Saturday 22 October 2016

Roadhogs, magpies, barking dogs - an acute attack of the little things

Published 11/04/2016 | 02:30

'The magpie who has ruined my life must have had chicks because now there are several magpies squawking down the acoustic tunnel that is our chimney' Photo: Depositphotos
'The magpie who has ruined my life must have had chicks because now there are several magpies squawking down the acoustic tunnel that is our chimney' Photo: Depositphotos

Small things are beginning to bother me. I know small things are not worth getting bothered about, but I can't help it - and I'm paying the price. On comes a young lad with spots, driving a car older than himself, with his little spikey head barely sticking up over the dash and his cracked speedlust eyes seeing only chicanes and pit stops.

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He revs up and destroys half a hectare of the ozone layer. I brake and flash the lights. He gives me the two fingers.

I turn the car around and decide to pursue the cheeky boy, who is probably named Spike because of his mangy hedgehog head.

Then the voice of reason intervenes and asks me what am I going to do with him when I catch him. The answer is I don't know - so I go take my beating and drive home.

What about the woman who walked across the road without even so much as casting a glance in my direction? What if I lost concentration and didn't spot her? It's driving me nuts all the bad crossing techniques, such as diagonal walking.

Didn't we all learn at school the shortest distance between two points is a straight line? So why spend so much more time on the road than is necessary and risk getting yourself killed?

So I beep her. She's only half as bold as Spike and gives me just the one finger.

And then no one lets me out. I was trying to change lanes, but not one person would let me in. It's as if I was trying to claim squatter's title. The faces of the lane-holders are as aggressive as North Korean border guards. I beep. More fingers.

Only about one in 10 know the rules on roundabouts. There I'd be, driving away legally, when out comes a bolter with no idea at all of the basic rule that you must give way to traffic from the right.

All this aggravation in just one small journey.

Small things do upset us. Someone has changed my dial tone to a mad barking dog and, being the backward person that I am, I don't know how to change it back to the factory-set tune that drives me mad as well.

So there I am, jumping up thinking I'm about to be savaged by a pit bull every time the phone rings.

And the phone does ring and I answer. It's a woman giving out about a column I wrote about sex. Again.

She says: "You have sex on the brain."

So I say: "Well, missus, so have 99.9873pc of all men."

She gets nasty and uses horrible language, saying her husband doesn't have sex on the brain and I should apologise to him.

Did I mention I never met this lady ever in my entire life?

I was trying to remember the sex column and exactly what it was that I said that brought on the attack from the cross woman whose husband I insulted.

It's been ages since I wrote about sex, but with the internet there's a future in the past.

Men do have sex on the brain. It's true. But just a few minutes after the incident with the speeding boy with the head of a yard brush, I take my beating yet again.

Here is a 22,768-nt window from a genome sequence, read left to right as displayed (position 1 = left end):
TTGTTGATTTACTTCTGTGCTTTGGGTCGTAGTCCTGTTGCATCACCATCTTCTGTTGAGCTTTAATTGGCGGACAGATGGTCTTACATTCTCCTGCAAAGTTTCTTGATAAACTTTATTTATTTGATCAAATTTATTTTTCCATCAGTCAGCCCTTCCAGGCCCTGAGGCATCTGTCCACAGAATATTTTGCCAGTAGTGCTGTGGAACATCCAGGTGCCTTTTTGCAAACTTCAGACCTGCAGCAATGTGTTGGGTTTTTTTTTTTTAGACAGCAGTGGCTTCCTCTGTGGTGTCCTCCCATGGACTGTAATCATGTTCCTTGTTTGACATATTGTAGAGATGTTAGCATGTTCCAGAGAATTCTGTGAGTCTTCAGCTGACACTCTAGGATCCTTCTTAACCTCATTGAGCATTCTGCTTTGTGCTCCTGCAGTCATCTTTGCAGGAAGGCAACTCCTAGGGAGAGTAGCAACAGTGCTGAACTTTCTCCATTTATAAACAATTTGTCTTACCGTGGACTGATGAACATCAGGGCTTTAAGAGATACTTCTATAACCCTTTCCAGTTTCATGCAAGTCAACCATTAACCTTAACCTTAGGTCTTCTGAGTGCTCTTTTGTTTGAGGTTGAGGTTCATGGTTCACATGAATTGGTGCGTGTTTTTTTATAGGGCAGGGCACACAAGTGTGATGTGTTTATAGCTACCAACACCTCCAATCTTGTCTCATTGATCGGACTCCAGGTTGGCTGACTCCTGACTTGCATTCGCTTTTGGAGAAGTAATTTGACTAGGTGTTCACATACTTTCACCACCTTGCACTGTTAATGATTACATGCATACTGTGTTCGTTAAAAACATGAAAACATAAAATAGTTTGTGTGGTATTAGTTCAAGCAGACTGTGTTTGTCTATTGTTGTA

"Sorry, Missus," I say, "but you have the wrong person. My name is Father Murphy."

I cut her off with a decisive finger on the button with the red phone. I feel manly again - and swear vengeance on whoever it was that gave her my number.

She rings back about seven more times. The barking is as bad as if I'm in death row in the dog pound on the day they bring in the executioner.

There's no peace at home either from small things.

The magpie who has ruined my life must have had chicks because now there are several magpies squawking down the acoustic tunnel that is our chimney.

The lady whose husband doesn't have sex on the brain calls again. Noah must have gone mad well before the end of the rainy season.

I go to my real job in the pub. Our pub is the opposite to bars all over the world, in that I tell my troubles to the customers, rather than the other way around. The only customer tells me of a small thing that turned big as quickly as a cheap chicken. He asked the ladies of the house if they would like chips and they all said "no", probably because they were on the caveman diet.

The customer returns home with the chips and the ladies of the house say: "I shouldn't. I'll take just one."

And they pick one of the nice, small crunchy crispy ones. They take another and then another and soon all the chips are eaten. He says, in a miffed tone: "What did ye go eatin' all my chips for? When I asked ye if ye would like a bag of your own and ye said no?"

The women say: "What were they anyway? Only a few old chips." And they remind him of all the food they cooked over the years and refuse to talk to him for the rest of the evening.

I empathise and tell about the time I dozed on the chair after working all day and all night. This person wakes me up and says: "I was just checking to see if you were asleep."

The rest of the columnists work in safe places. I work behind a bar and so have no means of escape when a customer orders a drink.

It's the frontline. You never know who will walk in the door to you.

The woman whose husband I insulted marches in with an "I'll give him what's what" head on her.

She's big and strong.

I know then that I should have taken my mother's advice, which was "take plenty of no notice". But it's too late. The what's what comes thick and fast.

"You hung up on me," she accuses.

I lie to her, for the second time. "No, I did not. I don't even own a phone."

She dials. The woman whose husband I insulted says: "There's a dog barking in your pocket."

Irish Independent

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